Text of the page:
Hola amigos! My latest expedition has taken me into the Andes, where I’ve been for the last week, working with the Mountain Institute’s Andean Program, based in Huaraz. The Andes mountains are stunning, impossibly tall, bewildering my sense of space and distance. Their foothills roll with pale golden grass, and the midday sun bakes the lowlands ovenbread brown.
Some Timelapse Photography of the Cordilleras:
I’m working on 3 projects at once with only 3 weeks to capture everything I need, so the schedule’s been relentless. A standard day involves waking up at 5AM, piling wearily into a truck, and trying to get a packed ham sandwich into your mouth while bouncing furiously along a winding rock-ridden excuse for a road. Getting to location requires long walks or even longer horseback rides into Ketchuan communities, remote glacial valleys, and the beautiful, terrible lakes themselves.
Peru is the site of the worst glacier-related catastrophes in history. For the first two days, we accompanied our friend Cesar to sites of previous disasters: the vast old cemetery in Huaraz, where a disproportionate number of graves bear the date 1941 – the year lake Palpa Cocha burst, killing 5,000 people. Next we saw the mass grave at Yungay, where a glacier collapsed in 1970 onto the community living below, causing a debris flow that killed no less than 20,000.
Following these and other disasters, Cesar began the Glacialogical unit that has had such triumphs in glacial lake management in Peru, and which we hope to use as a model for lake management in Nepal. However, Peru is not without it’s own worries: despite aggressive and effective management, many lakes are simply growing too fast. Palpa Cocha is now 3-4 times the size it was when it had its first catastrophic outburst, and there are some 35 other lakes of concern in the Peruvian Cordilleras.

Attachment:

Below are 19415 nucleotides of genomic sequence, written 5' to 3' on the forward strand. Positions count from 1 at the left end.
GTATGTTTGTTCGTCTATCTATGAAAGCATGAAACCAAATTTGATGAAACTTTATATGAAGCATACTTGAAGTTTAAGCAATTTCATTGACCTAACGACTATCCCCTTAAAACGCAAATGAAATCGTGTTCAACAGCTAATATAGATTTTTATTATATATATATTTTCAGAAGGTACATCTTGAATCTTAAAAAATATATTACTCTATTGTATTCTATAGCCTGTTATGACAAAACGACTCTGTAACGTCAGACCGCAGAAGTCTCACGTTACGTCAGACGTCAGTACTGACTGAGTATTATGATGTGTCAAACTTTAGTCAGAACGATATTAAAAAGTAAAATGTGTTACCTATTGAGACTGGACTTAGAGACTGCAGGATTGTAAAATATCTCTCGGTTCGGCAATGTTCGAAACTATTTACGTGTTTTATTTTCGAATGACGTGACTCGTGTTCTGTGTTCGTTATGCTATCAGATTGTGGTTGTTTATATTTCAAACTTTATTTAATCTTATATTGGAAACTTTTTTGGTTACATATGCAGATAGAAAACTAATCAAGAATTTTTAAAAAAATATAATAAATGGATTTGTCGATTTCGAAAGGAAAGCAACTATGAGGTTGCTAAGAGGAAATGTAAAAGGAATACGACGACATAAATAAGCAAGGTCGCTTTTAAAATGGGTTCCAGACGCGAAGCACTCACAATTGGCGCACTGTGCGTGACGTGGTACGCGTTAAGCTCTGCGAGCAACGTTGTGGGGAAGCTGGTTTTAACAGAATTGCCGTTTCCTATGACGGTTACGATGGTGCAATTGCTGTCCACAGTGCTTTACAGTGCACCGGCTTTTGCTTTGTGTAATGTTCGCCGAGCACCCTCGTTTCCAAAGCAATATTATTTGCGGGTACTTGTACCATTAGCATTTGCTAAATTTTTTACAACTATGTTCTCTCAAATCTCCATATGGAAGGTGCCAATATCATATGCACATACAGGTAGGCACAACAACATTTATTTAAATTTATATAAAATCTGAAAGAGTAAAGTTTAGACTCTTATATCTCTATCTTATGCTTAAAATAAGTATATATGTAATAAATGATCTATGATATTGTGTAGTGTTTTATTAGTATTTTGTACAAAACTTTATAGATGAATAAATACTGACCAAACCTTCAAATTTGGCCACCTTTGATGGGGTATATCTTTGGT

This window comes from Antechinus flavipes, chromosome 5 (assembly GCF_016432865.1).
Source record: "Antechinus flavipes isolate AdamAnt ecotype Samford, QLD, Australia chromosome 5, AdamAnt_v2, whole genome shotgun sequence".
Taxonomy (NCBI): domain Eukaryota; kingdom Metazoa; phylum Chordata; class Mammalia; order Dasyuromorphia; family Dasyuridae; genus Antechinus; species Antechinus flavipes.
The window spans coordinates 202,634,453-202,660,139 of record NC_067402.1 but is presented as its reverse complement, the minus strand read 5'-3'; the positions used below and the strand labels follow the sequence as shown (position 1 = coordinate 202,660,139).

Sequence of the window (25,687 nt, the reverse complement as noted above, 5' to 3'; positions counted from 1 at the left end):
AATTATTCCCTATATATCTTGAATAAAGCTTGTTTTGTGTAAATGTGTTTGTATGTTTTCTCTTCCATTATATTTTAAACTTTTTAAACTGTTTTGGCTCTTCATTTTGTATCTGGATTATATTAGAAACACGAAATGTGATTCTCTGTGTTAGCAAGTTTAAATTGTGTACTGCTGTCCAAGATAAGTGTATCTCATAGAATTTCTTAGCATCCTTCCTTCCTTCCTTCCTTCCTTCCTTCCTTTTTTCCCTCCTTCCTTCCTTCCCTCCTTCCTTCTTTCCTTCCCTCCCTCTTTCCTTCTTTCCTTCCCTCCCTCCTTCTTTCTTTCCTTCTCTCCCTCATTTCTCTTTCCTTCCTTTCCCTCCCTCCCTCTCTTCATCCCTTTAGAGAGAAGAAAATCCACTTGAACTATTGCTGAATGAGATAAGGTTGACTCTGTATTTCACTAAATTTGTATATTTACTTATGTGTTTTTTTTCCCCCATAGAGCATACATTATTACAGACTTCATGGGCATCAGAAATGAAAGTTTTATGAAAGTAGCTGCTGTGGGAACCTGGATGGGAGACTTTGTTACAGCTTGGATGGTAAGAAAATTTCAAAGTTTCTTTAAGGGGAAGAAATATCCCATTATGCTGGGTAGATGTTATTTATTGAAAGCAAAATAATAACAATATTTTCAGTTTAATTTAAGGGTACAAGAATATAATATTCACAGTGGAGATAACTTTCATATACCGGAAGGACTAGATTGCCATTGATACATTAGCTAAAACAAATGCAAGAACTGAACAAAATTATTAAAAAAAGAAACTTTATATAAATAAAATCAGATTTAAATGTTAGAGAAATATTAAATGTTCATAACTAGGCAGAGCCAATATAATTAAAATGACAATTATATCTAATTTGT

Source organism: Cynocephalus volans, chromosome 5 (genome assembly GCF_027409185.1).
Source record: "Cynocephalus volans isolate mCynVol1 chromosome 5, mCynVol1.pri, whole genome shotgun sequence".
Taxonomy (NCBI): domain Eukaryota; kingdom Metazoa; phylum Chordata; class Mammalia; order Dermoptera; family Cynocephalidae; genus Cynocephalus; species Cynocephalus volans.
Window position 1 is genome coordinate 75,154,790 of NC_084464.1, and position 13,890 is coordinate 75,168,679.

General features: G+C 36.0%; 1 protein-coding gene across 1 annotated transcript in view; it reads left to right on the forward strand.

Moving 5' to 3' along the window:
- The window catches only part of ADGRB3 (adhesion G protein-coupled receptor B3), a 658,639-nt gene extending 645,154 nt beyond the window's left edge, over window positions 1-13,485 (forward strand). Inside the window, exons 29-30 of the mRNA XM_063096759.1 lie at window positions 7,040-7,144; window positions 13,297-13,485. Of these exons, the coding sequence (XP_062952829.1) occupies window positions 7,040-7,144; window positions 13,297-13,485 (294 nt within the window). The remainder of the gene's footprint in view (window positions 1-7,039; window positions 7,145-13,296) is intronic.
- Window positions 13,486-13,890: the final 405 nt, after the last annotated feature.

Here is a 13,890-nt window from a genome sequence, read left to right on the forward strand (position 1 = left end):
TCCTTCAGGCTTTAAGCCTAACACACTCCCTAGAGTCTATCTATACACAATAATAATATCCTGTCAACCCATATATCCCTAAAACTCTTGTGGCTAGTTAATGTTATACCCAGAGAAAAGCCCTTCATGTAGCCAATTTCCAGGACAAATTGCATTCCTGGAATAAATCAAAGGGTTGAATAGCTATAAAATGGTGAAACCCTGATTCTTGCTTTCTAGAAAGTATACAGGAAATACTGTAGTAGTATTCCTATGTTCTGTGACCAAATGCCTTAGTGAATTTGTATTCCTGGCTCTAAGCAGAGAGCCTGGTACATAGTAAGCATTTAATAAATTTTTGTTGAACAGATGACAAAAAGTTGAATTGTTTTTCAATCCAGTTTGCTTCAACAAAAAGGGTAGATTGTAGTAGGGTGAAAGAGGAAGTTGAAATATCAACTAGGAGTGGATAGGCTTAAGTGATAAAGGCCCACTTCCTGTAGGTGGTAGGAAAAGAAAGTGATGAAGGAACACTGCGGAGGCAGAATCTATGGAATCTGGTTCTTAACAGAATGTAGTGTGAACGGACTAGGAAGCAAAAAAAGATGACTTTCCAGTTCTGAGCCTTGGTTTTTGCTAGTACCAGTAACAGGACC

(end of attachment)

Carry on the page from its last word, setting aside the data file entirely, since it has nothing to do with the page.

Since then, we’ve also filmed at the remote Shaqcsa glacial lake, 20 miles by horse, and Canre Chico, a small Ketchuan community whose water supplies are threatened by the runoff of heavy metals from mining operations. At San Toribio, I saw my first Andean alpenglow, as the mountains were lit up by the last red rays of the setting sun.
Tomorrow we head into the field for a 3-day expedition to Palpa Cocha, so it will be a few days until my next update. In the meantime, I invite you to have a look at my Flickr account for photos of the expedition so far. Here are a few from Canre Chico:
Second Caballero Closeup
Woman with Baby
The San Sebastian hotel in Huaraz is beautiful, and I definitely recommend it. The waitress is cute and brought me a free hot mulled wine yesterday, and the beds are comfortable enough to make up for my west-coast jetlag, which has me averaging 3-4 hours of sleep a night. I’m looking forward to being in a tent tomorrow, though – the southern stars here are the most beautiful I’ve seen anywhere in the world.
If you haven’t yet had the chance, check out the documentary I just finished in Honduras, Paradise in Peril. See you in a few!